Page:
Tactile Imagery Examples
"Imagery" is the use of descriptive and detailed language to create a mental image in the mind of a reader. The word "tactile" means that something is able to be touched. When writers use tactile imagery, they are describing something by focusing on the aspects that the reader could feel, or touch.
Tactile imagery can focus on the following things that a reader could feel: temperature (hot, cold), textures (rough, smooth), feelings of touch (sticky, prickly), or the feeling of movement (punching a bag, slipping and falling).
As the quarterback skidded down onto the ground, the grass prickled his skin and small gravel embedded itself into his arm.
The bitter cold wind took my breath away as I stepped outside from the cozy warmth of home.
Examples of Tactile Imagery from Literature
Robert Frost uses tactile imagery in these lines from "After Apple Picking":
My instep arch not only keeps the ache,
It keeps the pressure of a ladder-round.
I feel the ladder sway as the boughs bend.
And I keep hearing from the cellar bin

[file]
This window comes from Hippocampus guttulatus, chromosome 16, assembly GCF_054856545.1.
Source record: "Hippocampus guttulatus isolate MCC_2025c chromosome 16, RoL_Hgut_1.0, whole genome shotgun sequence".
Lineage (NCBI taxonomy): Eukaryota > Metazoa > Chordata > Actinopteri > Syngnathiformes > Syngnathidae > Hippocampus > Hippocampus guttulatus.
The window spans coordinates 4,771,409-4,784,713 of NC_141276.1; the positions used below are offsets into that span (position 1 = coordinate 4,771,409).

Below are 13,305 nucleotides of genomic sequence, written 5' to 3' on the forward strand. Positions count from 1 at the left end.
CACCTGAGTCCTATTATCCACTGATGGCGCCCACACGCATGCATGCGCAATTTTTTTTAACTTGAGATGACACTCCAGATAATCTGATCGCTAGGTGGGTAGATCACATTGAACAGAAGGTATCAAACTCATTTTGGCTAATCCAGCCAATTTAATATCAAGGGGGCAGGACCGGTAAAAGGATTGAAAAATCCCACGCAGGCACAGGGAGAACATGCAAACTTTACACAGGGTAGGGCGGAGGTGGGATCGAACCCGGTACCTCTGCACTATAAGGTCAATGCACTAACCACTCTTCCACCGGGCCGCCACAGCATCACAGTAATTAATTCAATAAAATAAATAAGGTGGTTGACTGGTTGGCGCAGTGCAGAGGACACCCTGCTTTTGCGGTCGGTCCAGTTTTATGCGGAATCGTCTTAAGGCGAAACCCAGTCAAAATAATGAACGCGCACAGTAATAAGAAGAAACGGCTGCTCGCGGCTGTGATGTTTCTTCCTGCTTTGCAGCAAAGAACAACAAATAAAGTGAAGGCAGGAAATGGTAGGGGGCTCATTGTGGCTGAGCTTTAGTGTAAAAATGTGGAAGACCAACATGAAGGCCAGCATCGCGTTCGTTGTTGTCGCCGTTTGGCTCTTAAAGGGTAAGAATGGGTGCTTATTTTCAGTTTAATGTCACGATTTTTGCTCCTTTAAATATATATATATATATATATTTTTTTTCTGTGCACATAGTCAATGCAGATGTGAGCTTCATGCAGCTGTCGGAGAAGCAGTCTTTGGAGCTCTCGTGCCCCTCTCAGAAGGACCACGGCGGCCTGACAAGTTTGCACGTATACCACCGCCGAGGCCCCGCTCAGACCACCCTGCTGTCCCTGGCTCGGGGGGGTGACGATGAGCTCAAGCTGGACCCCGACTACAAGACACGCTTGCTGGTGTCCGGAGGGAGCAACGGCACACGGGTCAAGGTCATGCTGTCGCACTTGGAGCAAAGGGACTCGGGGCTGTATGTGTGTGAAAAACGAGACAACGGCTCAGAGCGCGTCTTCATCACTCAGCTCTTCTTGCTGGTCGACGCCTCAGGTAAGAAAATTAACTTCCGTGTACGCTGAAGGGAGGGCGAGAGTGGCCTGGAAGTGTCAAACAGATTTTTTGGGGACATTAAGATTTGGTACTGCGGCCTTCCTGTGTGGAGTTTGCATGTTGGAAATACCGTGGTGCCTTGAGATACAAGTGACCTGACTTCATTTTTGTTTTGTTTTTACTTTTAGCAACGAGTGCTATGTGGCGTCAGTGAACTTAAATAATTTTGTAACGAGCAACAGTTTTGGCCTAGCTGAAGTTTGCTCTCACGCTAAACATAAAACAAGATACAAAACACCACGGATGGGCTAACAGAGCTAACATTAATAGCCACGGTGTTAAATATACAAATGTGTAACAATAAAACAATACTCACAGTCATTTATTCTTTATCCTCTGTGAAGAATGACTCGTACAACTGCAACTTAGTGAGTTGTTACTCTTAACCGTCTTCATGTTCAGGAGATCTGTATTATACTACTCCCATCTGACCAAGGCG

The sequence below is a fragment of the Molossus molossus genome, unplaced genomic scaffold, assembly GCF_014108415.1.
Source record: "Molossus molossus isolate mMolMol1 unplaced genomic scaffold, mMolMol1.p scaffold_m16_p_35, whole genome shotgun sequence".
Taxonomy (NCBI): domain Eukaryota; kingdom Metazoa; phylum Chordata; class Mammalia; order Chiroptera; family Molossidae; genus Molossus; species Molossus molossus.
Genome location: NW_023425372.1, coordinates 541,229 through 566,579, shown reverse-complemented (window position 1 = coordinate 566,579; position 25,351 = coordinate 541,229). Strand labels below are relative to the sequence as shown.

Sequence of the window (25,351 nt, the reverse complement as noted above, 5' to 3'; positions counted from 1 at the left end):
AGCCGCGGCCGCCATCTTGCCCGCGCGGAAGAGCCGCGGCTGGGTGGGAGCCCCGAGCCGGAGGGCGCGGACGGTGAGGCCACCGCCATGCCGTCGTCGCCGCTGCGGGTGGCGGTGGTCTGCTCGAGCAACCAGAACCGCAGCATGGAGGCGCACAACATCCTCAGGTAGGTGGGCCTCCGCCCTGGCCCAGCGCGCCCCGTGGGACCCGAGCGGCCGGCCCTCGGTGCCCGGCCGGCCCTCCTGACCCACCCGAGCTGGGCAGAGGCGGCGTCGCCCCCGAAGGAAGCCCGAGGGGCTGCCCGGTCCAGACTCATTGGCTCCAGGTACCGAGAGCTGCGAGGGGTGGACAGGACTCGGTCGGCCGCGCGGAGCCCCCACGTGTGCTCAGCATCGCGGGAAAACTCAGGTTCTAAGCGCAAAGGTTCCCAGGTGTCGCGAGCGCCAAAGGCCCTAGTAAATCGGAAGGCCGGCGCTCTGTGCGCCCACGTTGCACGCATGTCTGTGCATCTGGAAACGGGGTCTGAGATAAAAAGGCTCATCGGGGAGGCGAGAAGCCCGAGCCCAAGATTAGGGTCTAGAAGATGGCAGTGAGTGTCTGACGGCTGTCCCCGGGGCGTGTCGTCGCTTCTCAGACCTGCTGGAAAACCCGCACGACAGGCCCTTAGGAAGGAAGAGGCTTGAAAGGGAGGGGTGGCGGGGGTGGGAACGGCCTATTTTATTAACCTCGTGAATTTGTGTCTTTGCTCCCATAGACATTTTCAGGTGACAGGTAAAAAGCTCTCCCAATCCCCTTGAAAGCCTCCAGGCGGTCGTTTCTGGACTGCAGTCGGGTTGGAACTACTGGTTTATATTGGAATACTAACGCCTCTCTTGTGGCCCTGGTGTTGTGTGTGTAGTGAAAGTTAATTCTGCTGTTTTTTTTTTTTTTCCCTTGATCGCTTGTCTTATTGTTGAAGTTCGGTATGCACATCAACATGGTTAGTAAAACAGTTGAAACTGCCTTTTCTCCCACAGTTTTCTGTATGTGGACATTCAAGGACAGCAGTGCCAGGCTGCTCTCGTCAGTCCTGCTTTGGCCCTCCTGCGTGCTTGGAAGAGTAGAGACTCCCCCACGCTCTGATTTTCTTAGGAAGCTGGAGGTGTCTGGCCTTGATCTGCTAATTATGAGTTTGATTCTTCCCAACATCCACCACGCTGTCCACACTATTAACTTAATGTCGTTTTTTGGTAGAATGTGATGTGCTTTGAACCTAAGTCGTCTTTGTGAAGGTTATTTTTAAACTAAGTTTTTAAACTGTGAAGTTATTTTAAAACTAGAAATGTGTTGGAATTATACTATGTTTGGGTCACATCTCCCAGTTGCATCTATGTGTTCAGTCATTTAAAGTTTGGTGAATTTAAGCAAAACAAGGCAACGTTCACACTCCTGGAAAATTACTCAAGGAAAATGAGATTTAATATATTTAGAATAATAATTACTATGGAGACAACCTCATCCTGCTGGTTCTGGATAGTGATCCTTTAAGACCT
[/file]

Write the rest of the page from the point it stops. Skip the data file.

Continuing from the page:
The rumbling sound
Of load on load of apples coming in.
For I have had too much
Of apple-picking: I am overtired
Of the great harvest I myself desired.
There were ten thousand fruit to touch,
Cherish in hand, lift down, and not let fall.
Reginald Shepherd uses tactile imagery in these lines from "To Be Free":
It's winter in my body all year long, I wake up
with music pouring from my skin, morning
burning behind closed blinds. Dead
light, dead warmth on dead skin
cells, the sky is wrong
again. Hope clings to me like damp
sheets, lies to my skin. As if I were a coat
wearing my bare body out on loan,
accumulated layers of mistake
and identity, never mine.
Literary Terms Examples